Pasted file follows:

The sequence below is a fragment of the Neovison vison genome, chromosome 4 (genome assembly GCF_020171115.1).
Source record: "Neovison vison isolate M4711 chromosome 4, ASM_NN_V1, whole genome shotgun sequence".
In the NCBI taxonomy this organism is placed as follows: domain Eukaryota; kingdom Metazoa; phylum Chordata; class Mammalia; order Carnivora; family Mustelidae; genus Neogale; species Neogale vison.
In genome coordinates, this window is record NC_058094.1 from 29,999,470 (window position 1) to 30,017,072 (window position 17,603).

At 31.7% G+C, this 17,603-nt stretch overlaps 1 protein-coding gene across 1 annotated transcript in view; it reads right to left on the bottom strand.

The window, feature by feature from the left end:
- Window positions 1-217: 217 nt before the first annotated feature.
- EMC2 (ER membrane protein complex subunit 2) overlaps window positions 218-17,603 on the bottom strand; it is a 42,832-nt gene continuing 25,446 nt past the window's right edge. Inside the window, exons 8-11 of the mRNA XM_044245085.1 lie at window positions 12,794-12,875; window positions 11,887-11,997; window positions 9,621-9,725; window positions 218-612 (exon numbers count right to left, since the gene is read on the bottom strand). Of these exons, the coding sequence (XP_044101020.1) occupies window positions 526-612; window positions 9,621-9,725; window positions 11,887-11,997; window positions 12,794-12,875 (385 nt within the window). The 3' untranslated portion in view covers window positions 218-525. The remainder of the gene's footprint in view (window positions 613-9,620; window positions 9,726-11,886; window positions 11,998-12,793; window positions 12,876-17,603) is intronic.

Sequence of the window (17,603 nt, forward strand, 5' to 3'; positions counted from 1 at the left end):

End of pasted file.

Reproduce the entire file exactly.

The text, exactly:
The sequence below is a fragment of the Neovison vison genome, chromosome 4 (genome assembly GCF_020171115.1).
Source record: "Neovison vison isolate M4711 chromosome 4, ASM_NN_V1, whole genome shotgun sequence".
In the NCBI taxonomy this organism is placed as follows: domain Eukaryota; kingdom Metazoa; phylum Chordata; class Mammalia; order Carnivora; family Mustelidae; genus Neogale; species Neogale vison.
In genome coordinates, this window is record NC_058094.1 from 29,999,470 (window position 1) to 30,017,072 (window position 17,603).

At 31.7% G+C, this 17,603-nt stretch overlaps 1 protein-coding gene across 1 annotated transcript in view; it reads right to left on the bottom strand.

The window, feature by feature from the left end:
- Window positions 1-217: 217 nt before the first annotated feature.
- EMC2 (ER membrane protein complex subunit 2) overlaps window positions 218-17,603 on the bottom strand; it is a 42,832-nt gene continuing 25,446 nt past the window's right edge. Inside the window, exons 8-11 of the mRNA XM_044245085.1 lie at window positions 12,794-12,875; window positions 11,887-11,997; window positions 9,621-9,725; window positions 218-612 (exon numbers count right to left, since the gene is read on the bottom strand). Of these exons, the coding sequence (XP_044101020.1) occupies window positions 526-612; window positions 9,621-9,725; window positions 11,887-11,997; window positions 12,794-12,875 (385 nt within the window). The 3' untranslated portion in view covers window positions 218-525. The remainder of the gene's footprint in view (window positions 613-9,620; window positions 9,726-11,886; window positions 11,998-12,793; window positions 12,876-17,603) is intronic.

Sequence of the window (17,603 nt, forward strand, 5' to 3'; positions counted from 1 at the left end):